Bowling balls have been made a few different ways over the years and no one way has been truely dominant.
Two of the most common ways bowling balls have been made for many decades now is with either 2-piece or 3-piece construction.
Three-Piece Bowling Balls
These are balls that are made by filling the vast majority of a ball from the middle all the way to the shell with a basic filler material.
At the “top” of this filler material is a small pancake shaped dense weight block that provides some extra weight to compensate for the removal of material when finger holes are drilled around it.
These 3-piece bowling balls are commonly refereed to as having pancake cores that are not-dynamic in any way. They are basically symmetrical and provide little to no differential – meaning they don’t flare which causes hook potential to be very low.
In modern bowling only the most basic balls are made with three piece construction, plastic spare balls come to mind first.
Two-Piece bowling balls
Two-Piece balls have been the construction choice for many decades for those balls meant to perform, hook, and strike a lot.
A Two piece ball refers to a ball with a central core otherwise called a weight block.
These cores contain the dense material that provides weight to the ball and allows for differential and track flare.
Many older two-piece balls used a central symmetrical core and then a thick shell to surround it which gave the bowling ball it’s final shape however most modern 2-piece balls use the central core and then a filler material between the core and the outer shell.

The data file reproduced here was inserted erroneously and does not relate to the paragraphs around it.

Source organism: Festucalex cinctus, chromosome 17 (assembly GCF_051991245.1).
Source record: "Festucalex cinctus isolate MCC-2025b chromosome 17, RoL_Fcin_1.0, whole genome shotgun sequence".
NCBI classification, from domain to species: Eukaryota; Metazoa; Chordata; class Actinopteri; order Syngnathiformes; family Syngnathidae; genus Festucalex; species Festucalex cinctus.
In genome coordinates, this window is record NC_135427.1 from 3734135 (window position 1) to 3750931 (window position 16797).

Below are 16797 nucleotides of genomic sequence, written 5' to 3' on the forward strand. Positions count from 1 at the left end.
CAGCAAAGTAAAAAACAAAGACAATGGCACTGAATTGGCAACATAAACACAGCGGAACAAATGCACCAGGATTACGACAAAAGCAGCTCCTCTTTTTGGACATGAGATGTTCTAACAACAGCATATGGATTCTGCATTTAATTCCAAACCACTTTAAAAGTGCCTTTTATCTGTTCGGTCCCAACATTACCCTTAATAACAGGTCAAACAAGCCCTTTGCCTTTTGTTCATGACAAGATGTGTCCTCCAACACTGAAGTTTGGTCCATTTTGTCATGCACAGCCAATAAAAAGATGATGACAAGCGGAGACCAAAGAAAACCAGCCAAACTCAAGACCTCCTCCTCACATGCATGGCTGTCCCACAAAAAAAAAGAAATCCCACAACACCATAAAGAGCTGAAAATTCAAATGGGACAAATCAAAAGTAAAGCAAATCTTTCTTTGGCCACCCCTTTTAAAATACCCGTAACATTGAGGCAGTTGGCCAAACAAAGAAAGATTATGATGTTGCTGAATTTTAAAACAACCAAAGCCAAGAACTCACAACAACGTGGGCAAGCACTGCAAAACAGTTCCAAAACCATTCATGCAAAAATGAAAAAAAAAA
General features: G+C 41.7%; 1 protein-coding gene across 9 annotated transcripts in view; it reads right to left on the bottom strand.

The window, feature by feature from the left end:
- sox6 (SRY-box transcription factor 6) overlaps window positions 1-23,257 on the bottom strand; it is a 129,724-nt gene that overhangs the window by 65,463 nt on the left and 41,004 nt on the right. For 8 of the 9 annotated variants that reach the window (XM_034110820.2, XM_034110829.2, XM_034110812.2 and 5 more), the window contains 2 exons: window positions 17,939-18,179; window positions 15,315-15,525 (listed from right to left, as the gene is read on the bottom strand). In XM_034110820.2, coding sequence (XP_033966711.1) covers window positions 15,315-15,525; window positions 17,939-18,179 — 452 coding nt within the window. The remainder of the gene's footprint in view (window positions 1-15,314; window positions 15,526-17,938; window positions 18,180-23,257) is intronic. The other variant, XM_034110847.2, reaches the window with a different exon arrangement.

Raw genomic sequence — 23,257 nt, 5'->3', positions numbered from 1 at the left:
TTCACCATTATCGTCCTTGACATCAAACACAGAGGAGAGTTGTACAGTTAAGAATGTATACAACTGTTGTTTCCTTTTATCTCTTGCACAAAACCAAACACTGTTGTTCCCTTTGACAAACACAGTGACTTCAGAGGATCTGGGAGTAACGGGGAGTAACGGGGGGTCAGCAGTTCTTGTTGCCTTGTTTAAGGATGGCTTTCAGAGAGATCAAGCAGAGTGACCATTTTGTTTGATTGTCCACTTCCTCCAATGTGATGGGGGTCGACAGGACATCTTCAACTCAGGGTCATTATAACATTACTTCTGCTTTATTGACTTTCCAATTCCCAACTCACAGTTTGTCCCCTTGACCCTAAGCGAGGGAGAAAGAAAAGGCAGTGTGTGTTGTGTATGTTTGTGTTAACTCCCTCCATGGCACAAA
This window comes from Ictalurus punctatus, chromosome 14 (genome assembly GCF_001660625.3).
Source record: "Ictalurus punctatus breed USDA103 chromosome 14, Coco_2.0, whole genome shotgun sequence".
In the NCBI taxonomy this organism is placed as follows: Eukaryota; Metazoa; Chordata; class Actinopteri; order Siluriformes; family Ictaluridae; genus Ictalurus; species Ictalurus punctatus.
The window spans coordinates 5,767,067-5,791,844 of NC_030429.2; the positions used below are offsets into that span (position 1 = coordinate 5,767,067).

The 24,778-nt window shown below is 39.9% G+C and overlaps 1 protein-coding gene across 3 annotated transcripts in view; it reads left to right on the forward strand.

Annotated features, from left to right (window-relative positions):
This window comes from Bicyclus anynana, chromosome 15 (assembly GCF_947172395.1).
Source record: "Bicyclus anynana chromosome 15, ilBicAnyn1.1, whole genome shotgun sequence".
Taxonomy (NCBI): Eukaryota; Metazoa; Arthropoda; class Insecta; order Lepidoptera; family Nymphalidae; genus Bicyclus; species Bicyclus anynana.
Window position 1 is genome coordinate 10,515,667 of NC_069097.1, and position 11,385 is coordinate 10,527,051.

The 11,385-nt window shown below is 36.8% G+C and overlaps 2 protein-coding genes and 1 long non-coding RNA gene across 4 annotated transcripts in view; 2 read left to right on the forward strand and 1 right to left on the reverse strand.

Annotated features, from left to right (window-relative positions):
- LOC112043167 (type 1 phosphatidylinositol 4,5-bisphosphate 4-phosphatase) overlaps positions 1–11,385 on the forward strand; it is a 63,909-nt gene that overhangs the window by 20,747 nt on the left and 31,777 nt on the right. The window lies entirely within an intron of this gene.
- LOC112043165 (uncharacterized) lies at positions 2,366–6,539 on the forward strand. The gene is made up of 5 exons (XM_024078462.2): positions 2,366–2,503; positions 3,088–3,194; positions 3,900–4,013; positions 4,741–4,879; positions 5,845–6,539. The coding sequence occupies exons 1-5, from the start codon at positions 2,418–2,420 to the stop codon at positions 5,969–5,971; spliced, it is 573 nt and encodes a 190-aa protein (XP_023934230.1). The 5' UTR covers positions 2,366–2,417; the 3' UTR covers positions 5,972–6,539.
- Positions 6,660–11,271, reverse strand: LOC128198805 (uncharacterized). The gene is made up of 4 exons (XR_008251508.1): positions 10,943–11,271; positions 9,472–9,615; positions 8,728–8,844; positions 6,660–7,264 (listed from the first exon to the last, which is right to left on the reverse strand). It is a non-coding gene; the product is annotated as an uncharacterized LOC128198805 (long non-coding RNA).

The reason for this has mostly to do with the costs of the high tech material that goes into shell construction and the weight and density of the central core. To keep weights in acceptable ranges the “outer core” that sits between the central core and the overstock is often lightweight as it’s not intended to affect ball motion or come in contact with the lane surface.
Many bowling balls use the outer core in their ball designs but despite the three distinct layers these balls are still considered to be two-piece bowling balls.
Two Piece Balls Hook More… Usually
Another basic rule-of-thumb that is easy to remember is that three piece balls are for going straighter and two-piece balls are for more hook.
Balls with central weight blocks have the ability to be drilled in such a way as to increase the flare potential and hook potential of a ball. When the weight block is engineered to increase flare then each time a ball rolls over on a lane surface a fresh (dry) track line is formed which greatly increases friction and hook potential.